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Video-format converter

Our 15-year-old wedding ceremony VHS tape sits in the bottom drawer of my bedside table. The mini DV tape of our first child's birth and baptism lies in the inner door of my secretary desk. And a handful of nameless tapes lay scattered on top of my bureau. This is not the home of an organized memory recorder. But one of my many resolutions for 2007 was to preserve the family's momentous occasions more securely. Last month, it was the family photos, which were moved from the peel and stick photo albums of the past decade into leather scrapbooks. This month, I want to transfer all the home videos onto a more durable medium. I found just the man for the job in Sal Brunetto, owner of Brunetto's Video Services (858-693-4334) in Scripps Ranch. "It was a hobby of mine that turned into a passion," said Brunetto. "When I was working in Okinawa in 1999, there was a TV station that I started to volunteer at to pass time at night, and I loved it."

In 2005, Brunetto opened his own business. "We do everything from as small as an actual tape repair all the way up to a full-blown production, like weddings and commercials. We do audio to CD conversions. A lot of lawyers come with minicassette tapes, and I put those to CD, or I clean them up because often the audio is not the greatest. We do VHS tapes, 8-millimeter tapes, mini DV tapes, and we can transfer them to DVD or VHS, though usually people want DVDs. One of our biggest conversions right now is from the tape, because a lot of their camcorders have died, and nobody wants to pay for a camcorder that is not a new digital camcorder. And we also do 8-millimeter and 16-millimeter film to DVD and VHS."

Are the 8-millimeter film and the 16-millimeter film the grainy, silent home videos you see from the mid-20th century?

"Yes, most of them were," he answered, "though there are a few out there from the mid- to late '70s that did have sound on them. We do those, too, but they take longer. When we do film without sound, we do a digital capture, frame by frame. If the film has sound, we do an analog capture because it has to play with the sound; you can't stop it frame by frame. The bad thing with film is that it is old and brittle, and it starts to crumble away. The projector we use has pressure rollers: a soft spongy roller that feeds the film in, instead of gear motors that guide the film in. So it won't tear up the film. And we use an LED ray, which is cool to the touch, so in the event that the film does stop in the projector, it will not burn. The old-style projector bulb creates a lot of heat. We have done film from all the way back to the '30s. It's pretty amazing."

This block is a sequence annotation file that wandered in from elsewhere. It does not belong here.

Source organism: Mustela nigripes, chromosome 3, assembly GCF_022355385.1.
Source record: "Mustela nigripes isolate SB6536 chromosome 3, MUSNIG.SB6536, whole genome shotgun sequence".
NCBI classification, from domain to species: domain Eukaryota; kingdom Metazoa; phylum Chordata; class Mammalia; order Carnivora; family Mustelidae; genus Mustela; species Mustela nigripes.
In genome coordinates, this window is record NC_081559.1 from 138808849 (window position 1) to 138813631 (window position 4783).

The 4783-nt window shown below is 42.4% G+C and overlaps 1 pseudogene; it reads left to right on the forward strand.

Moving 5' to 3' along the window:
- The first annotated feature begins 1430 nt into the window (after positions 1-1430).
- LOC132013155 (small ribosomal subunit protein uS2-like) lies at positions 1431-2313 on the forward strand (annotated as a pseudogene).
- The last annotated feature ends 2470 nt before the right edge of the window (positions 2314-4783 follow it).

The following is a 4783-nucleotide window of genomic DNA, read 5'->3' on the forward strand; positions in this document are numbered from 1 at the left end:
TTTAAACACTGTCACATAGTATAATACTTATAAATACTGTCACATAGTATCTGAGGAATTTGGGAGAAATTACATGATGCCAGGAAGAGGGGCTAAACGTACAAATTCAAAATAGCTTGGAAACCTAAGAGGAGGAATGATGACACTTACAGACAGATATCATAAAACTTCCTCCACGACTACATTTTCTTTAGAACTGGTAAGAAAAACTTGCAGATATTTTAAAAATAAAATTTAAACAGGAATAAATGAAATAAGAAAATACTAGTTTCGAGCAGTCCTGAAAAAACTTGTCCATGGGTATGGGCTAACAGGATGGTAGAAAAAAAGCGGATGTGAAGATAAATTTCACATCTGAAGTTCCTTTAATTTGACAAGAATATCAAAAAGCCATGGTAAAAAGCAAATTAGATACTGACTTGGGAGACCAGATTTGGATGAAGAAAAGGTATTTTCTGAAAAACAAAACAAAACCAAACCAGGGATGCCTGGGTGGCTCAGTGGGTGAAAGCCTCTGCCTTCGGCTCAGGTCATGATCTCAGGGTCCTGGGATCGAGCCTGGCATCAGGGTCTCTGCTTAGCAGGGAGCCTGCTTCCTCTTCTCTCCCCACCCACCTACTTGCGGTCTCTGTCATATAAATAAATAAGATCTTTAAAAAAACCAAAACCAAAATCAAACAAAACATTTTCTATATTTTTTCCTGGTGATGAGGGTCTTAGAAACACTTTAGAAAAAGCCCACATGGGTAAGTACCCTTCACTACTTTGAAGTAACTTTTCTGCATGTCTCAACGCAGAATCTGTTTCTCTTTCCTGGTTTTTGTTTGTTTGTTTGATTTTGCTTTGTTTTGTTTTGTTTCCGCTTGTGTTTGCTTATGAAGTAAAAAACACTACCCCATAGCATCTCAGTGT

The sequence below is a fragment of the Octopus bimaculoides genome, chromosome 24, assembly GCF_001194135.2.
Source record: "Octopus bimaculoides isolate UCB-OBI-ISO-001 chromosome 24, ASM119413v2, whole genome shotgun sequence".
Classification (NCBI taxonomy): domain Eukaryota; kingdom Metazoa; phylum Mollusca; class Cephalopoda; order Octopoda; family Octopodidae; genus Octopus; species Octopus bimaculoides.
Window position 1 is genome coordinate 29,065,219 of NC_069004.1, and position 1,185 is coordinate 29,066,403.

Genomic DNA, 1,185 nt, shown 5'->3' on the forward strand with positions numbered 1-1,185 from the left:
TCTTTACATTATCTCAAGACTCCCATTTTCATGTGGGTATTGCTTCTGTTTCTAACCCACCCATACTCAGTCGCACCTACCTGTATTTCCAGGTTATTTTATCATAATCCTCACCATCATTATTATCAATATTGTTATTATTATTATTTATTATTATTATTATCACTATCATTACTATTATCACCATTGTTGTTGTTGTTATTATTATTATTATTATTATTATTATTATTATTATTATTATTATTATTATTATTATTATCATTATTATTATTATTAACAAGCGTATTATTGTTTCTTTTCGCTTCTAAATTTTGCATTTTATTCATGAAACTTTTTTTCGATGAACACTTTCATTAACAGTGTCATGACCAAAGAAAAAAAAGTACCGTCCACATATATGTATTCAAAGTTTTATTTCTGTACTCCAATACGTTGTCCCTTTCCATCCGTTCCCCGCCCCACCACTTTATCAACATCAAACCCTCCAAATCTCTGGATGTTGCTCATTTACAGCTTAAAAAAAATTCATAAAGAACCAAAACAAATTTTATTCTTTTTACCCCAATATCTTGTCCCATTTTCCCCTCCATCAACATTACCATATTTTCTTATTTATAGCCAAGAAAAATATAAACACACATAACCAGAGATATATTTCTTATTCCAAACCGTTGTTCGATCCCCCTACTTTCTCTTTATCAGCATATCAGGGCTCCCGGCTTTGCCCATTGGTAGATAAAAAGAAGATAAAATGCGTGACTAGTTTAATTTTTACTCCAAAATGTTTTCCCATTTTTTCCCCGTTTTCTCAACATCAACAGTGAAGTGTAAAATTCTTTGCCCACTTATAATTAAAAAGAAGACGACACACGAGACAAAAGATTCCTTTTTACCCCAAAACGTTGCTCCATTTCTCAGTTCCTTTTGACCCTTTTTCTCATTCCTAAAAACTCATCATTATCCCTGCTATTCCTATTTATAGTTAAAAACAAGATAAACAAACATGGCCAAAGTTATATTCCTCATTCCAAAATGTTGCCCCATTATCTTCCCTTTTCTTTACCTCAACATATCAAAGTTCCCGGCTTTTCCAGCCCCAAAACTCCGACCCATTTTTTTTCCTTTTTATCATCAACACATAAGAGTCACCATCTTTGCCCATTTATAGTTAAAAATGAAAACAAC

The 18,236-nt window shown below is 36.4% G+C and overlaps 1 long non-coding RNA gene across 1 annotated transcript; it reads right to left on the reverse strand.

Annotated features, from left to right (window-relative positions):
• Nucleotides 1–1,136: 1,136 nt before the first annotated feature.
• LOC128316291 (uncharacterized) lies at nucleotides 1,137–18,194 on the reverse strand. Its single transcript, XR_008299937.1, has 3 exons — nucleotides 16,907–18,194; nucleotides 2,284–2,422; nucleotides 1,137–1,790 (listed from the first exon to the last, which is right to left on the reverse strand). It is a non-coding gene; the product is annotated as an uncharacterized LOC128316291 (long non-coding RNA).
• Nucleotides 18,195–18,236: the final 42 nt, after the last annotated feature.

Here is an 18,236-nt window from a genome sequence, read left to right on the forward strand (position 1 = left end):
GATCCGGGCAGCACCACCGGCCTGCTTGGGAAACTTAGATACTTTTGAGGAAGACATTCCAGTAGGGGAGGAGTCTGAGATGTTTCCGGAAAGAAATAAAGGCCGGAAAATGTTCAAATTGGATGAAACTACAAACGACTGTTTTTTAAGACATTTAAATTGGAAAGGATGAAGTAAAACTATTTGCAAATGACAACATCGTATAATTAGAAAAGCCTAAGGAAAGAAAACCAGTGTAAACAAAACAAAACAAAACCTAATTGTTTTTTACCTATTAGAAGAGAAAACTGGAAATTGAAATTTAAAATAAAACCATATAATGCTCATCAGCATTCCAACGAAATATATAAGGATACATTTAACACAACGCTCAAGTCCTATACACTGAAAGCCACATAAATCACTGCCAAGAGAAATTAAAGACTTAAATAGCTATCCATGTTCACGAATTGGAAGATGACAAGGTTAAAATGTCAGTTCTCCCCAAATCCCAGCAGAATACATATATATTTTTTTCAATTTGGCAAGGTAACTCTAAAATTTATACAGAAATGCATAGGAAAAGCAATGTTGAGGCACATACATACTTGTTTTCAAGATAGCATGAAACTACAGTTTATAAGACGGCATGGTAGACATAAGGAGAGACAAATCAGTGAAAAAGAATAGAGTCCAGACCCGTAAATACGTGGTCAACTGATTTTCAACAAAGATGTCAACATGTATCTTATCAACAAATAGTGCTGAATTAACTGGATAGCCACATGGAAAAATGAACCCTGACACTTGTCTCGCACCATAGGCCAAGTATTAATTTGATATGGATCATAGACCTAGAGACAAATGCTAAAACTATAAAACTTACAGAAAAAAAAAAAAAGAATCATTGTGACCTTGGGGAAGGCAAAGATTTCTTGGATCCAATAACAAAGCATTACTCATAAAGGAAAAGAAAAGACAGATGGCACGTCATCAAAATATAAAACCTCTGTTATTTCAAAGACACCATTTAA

With technology constantly changing, what do you recommend for customers saving their special-occasion videos?

"There are a couple different ways that we can do it," answered Brunetto. "We can put it straight onto a hard drive, and at that point the customer can always access it and burn it to whatever the new media is at that time. The other way is to put it to DVD. They last for quite a long time."

Brunetto explained why VHS tapes will wear out. "The difference between a DVD and a tape is that a tape actually runs across a tape head when it is played. There is actual physical contact to the tape every time you play it. A DVD has just a laser light that is hitting it. So the tape will actually wear. After 10 to 15 years, it is recommended to look at your videos. They will actually start to fade away. I have seen 20-year-old tapes that are blurry; all the colors have bled together."

Is there anything you can do about the tape once it gets to that point?

"Well we can capture what is there," he said, "and we can sometimes do some color correction, though it is not 100 percent. We can't put back what time has taken away. That's why it is beneficial to look at your tapes and see if they are starting to degrade to the point where you can't watch them."

Brunetto's also offers a photo keepsake service. "We do a lot of photo montages: slides and pictures from special occasions like birthdays, weddings, and anniversaries. We also do memorial videos and tribute videos, and they are tearjerkers, the greatest thing around. I love doing them." Each slide, four-by-six or eight-by-seven, is 95 cents plus a set-up fee.

How long does the transfer process take?

"If it is just one tape, it can be done literally within hours. For a rush job, I can usually do a 24-hour turnaround."

"A simple transfer, a preservation-type DVD where you put it in and it just plays from start to finish, is about $20 . The price goes up depending on editing, covers, and the wrapping. For $30 , you will get a DVD with chapter points. For film transfers, there is a setup fee of $20 , the DVD cost of $30 , and then a per-foot charge of 14 cents . The three-inch, 8-millimeter films are basically 50-foot reels, so the per-foot charge comes to about $7 ."